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I can’t get enough of that soft Christmas light glow in the evenings (which begin very early this time of  year here on the edge of the Central time zone). I notice stores are carrying more LED Christmas lights every year, but I can’t do it. The glow just doesn’t seem to have that same warm quality that to me is more than half the point of Christmas lights. I know it’s not very green of me. (My Christmas cards this year are made from recycled paper. Does that make up for it? No?)

This Wednesday, we took a fun outing to see the Christmas decorations at the Opryland Hotel here in Nashville, and then we took Corin across the street to the mall to ride the little train they have there. The Opryland is quite the local attraction, for those who haven’t been there, especially at Christmastime. I was not sorry to miss the crowds that throng as it gets closer to Christmas.

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Katie (SIL), MIL (also known as Mimi), Lina and Corin on a little boat ride around one area of the hotel

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Someone is learning quickly how to take full advantage of his Mimi’s willingness to fulfill his desires. See the car and the cookie. (And forgive the atrocious haircut. Mommy has decided henceforth to hang up her very dull shears in favor of the professional’s touch. Yikes.)

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Today, we had our third visit with Lina’s early intervention teacher, Holly. We love Holly! She is pretty and kind and so encouraging and helpful. She brings a mother’s perspective, as she has FOUR of her own kiddos. She also has her own personal experience with special needs. We are continuing to work on improving feedings, and Holly has shown us some massage techniques and tricks and positions for encouraging muscle development. I think these visits really are going to become highlights of our weeks.

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Learning to love Early Intervention

We met on Thursday with the coordinator for Tennessee’s Early Intervention program, which will provide Lina with regular evaluations, goals and any necessary therapies from now until her third birthday. Anna was lovely and so helpful in laying out realistic goals for Lina’s first year. We will meet with her once a month to review Lina’s progress and revise or add to her one-year plan (called an IFSP, which stands for something I have not yet learned) as needed. As an extra bonus, Anna turns out to be pregnant and seriously considering a home birth. We had plenty to talk about.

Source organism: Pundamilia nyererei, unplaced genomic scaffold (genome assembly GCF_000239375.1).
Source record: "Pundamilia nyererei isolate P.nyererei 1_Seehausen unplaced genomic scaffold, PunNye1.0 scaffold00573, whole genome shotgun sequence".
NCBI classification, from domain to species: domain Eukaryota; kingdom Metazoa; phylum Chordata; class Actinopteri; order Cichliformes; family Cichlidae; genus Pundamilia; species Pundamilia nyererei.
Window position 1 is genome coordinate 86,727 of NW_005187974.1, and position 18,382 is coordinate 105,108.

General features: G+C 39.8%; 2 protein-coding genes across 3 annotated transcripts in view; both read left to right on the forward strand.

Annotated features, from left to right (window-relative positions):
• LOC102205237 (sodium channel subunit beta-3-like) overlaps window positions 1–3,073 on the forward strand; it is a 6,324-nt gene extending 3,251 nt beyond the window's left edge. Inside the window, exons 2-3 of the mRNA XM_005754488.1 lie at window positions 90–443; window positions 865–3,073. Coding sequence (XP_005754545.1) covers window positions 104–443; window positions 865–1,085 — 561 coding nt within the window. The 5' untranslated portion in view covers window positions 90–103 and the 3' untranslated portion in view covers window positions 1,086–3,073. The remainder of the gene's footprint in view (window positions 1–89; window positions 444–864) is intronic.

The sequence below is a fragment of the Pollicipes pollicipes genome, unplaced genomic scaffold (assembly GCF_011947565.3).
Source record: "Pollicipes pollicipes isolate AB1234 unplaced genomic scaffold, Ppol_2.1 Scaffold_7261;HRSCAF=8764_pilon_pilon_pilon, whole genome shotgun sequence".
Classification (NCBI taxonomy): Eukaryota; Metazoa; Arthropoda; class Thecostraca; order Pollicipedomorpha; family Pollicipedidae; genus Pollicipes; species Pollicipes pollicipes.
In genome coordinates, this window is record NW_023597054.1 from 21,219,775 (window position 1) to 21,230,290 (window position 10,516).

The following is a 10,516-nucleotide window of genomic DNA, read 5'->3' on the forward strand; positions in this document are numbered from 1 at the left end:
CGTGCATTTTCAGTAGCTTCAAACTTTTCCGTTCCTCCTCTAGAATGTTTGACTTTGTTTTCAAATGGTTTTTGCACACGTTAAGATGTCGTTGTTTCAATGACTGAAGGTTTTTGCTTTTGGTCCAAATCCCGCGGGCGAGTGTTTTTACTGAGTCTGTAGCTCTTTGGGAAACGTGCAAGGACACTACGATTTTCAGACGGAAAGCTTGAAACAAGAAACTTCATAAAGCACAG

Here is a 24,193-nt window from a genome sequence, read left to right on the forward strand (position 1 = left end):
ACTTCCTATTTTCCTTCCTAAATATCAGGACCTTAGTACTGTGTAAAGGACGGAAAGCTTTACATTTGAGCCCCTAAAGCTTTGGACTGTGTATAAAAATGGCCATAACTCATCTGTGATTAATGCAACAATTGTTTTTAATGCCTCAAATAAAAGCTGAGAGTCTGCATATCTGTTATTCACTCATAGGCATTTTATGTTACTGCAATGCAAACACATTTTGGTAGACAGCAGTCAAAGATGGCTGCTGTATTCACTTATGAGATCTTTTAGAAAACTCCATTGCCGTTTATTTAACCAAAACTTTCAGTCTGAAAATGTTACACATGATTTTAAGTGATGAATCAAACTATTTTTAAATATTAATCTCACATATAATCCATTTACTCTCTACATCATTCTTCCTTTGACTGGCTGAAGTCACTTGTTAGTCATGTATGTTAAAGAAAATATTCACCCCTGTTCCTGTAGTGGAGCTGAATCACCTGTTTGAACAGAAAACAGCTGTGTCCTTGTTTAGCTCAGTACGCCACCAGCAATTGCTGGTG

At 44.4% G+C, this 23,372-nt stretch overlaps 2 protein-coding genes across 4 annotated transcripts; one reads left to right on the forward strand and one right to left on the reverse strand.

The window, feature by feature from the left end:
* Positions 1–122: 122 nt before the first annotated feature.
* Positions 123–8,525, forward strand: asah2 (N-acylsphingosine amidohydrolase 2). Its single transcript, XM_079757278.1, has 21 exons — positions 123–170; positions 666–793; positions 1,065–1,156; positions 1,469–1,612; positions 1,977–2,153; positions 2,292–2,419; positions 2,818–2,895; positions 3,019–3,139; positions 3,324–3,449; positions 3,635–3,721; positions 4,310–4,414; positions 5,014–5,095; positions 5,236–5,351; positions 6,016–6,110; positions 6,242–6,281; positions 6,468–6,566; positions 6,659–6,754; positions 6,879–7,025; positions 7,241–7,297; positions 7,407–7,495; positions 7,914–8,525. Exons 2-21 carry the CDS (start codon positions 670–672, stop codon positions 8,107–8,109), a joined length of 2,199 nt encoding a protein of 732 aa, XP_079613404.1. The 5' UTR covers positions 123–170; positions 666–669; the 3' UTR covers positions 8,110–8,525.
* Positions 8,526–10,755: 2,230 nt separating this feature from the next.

The first time we met with an Early Intervention contact to begin enrolling Lina, I came away feeling pretty down. I was being confronted again with the fact that our daughter is likely to struggle and fall behind, and it was hard. I felt edgy and sad the rest of the day.

This time, though, I found the appointment to be encouraging. Anna answered a lot of questions and helped us understand what would be realistic to expect for developmental milestones for a child with Down syndrome in the first year. It was exciting to think about Lina learning to sit, crawl, feed herself, maybe even say her first words. Anna was happy with Lina’s development so far, and I came away with a renewed confidence that my little girl is going to rock at a lot of things.

We’ll hear next from the teacher who will be our bi-weekly contact (probably going to weekly as Lina gets a little older) to provide the actual developmental support. I am looking forward to the appointments and feel grateful that we have access to these resources. And man, is it awesome that they come to the house. I like to think these are people Lina will really get to know as she grows, and that she, too, will look forward to these appointments.

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7 weeks